Mays Overcomes Nerves, Performs Well In First WVU Start
MORGANTOWN, W.Va. — Briason Mays was nervous.
He says he always is before a game, even back last year when they let him dress as a freshman before the Tennessee opener, probably because he is from Tennessee.
“There was no chance I was going to play at all, but I was anxious,” he said.
But now it was Saturday and the site was Mountaineer Field and there was no chance he would not play.
In fact, on Friday, the first call he made after he learned he was starting was to his mother back in Tennessee.
“She was surprised,” he admitted.
His first start, at home, working to help offset the absence of two injured starting offensive linemen, the opponent a big-time program in North Carolina State.
You bet he was nervous, and so was his offense coordinator and line coach Matt Moore.
“Briason pregame was out there spraying his snaps all over. He was nervous. I went up and told him, ‘OK, you’re going to be fine’ but I wasn’t sure what was going to happen,” he admitted.
“We talk about the strike zone, just like a pitcher,” Moore explained. “If you are drop back passing all the time you can have one high, one low, but you need to throw a strike because that quarterback has to get his eyes straight right now.
“If he is reaching up for a snap or down for one it really throws off your RPO game. A lot of times if it’s a bad snap you have to hand it off because you don’t have time to read anything.
“He hadn’t had a bad snap all last week and all of a sudden he’s spraying his snaps everywhere,” Moore recalled. “I was trying to reassure him and I was hoping I didn’t have that nervous sound in my voice.”
Mays got it together.
This is probably as good a point in time to turn the clock back as any. Last year, when WVU put Mays at center, the problem wasn’t nerves. It was that he really had little idea what he was doing.
Mays, a high school tackle, didn’t find snapping the ball easy, with some going high, some low, some heading off into areas unknown.
But he had worked on it and gotten it together to the point that he became a legitimate candidate to start.
“My roommate is (quarterback) Trey Lowe. I snapped a lot to him at the house. He probably got tired of me,” Mays said. “We were snapping in the hallway. You know, it’s narrow so if it wasn’t straight you’d hear it (hitting the wall). If you heard it hit his hands, you knew it was good.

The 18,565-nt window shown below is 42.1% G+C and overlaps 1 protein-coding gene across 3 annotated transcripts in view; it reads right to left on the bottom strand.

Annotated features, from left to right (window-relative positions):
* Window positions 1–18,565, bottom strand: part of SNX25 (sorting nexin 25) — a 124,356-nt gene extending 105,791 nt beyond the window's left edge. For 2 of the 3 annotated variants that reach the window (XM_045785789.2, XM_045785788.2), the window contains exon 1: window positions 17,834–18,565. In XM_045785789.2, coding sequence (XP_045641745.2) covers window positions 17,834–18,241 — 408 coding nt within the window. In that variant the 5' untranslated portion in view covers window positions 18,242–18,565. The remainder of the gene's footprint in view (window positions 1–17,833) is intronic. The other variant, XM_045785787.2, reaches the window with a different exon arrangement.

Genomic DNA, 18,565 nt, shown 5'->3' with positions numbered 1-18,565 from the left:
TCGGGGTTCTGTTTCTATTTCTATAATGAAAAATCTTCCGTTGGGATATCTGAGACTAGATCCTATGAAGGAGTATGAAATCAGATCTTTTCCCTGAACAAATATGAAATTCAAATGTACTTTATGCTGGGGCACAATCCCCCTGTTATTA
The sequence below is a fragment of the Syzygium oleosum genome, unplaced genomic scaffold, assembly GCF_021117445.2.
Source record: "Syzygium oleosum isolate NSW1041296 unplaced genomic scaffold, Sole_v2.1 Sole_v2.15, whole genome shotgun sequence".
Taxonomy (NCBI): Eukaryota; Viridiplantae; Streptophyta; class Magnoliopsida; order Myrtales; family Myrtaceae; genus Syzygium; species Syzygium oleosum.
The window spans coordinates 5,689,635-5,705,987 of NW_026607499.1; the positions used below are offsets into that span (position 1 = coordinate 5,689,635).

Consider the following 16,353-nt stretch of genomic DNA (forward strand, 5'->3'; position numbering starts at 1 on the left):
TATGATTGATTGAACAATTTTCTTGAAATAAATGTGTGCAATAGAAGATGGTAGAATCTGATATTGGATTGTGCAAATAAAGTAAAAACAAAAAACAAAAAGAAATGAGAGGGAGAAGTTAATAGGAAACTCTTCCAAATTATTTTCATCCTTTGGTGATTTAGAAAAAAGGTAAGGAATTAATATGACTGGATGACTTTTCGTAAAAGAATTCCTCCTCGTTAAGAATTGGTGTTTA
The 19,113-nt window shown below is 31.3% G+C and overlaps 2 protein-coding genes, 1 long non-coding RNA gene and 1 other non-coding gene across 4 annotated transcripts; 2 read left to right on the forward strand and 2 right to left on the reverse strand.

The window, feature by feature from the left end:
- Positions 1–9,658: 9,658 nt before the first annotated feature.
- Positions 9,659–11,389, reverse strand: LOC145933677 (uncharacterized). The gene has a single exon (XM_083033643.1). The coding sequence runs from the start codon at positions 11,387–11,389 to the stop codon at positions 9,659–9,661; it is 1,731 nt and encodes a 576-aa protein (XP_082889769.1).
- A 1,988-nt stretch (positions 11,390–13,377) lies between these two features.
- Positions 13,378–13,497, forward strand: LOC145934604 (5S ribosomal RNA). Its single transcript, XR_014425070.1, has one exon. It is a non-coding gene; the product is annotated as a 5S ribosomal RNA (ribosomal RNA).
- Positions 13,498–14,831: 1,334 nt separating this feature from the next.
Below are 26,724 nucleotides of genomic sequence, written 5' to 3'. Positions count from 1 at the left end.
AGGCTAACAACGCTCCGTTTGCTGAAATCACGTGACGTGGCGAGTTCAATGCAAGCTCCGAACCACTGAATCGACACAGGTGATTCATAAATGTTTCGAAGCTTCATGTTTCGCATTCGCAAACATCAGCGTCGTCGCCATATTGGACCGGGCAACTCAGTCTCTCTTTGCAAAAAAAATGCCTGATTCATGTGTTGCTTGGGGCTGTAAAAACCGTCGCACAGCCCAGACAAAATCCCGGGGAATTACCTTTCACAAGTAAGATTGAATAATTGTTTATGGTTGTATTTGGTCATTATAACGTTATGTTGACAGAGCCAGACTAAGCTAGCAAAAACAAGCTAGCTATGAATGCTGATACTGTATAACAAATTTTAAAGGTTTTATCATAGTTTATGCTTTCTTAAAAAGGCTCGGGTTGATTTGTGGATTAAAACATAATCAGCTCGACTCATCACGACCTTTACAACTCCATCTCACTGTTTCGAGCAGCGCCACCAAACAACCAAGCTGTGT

Still, come camp, there were problems.
“During camp my snaps were all over the place. I had to go back and re-evaluate how I was holding the ball, my landmarks — like when do I release it and how I release it,” he said.
Mechanics repaired, everything seemed fine but in pregame he was so hyped, was snapping the ball back so hard you couldn’t have held it if you could catch it.
He ran out through the tunnel, worked with the No. 1 unit, the game started and they ran a play.
“After that first play everything calmed down. The first hit is very important. It knocks the jitters out of you,” Mays said.
In this case, the last hit was very important, too, for Mays had played every snap and now, with the clock ticking down, WVU was at the N.C. State three-yard line and a touchdown would put the game out of reach.
The ball went to bruising running back Leddie Brown. He followed Mays’ block into the end zone, Mays not only knocking his man back off the line of scrimmage but, as the players say, pancaked him into the ground.
“That was pretty cool,” Mays admitted. “But I’m not going to lie to you, I was more happy with the touchdown and icing the game than with my play.”
If the first block knocked the jitters out of him, the last one knocked the you know what out his opponent.
And then it was over and he joined his mother, who attends every WVU game.
“She was all crying and stuff. I was like, ‘Oh, geez.’”
The nerves were gone.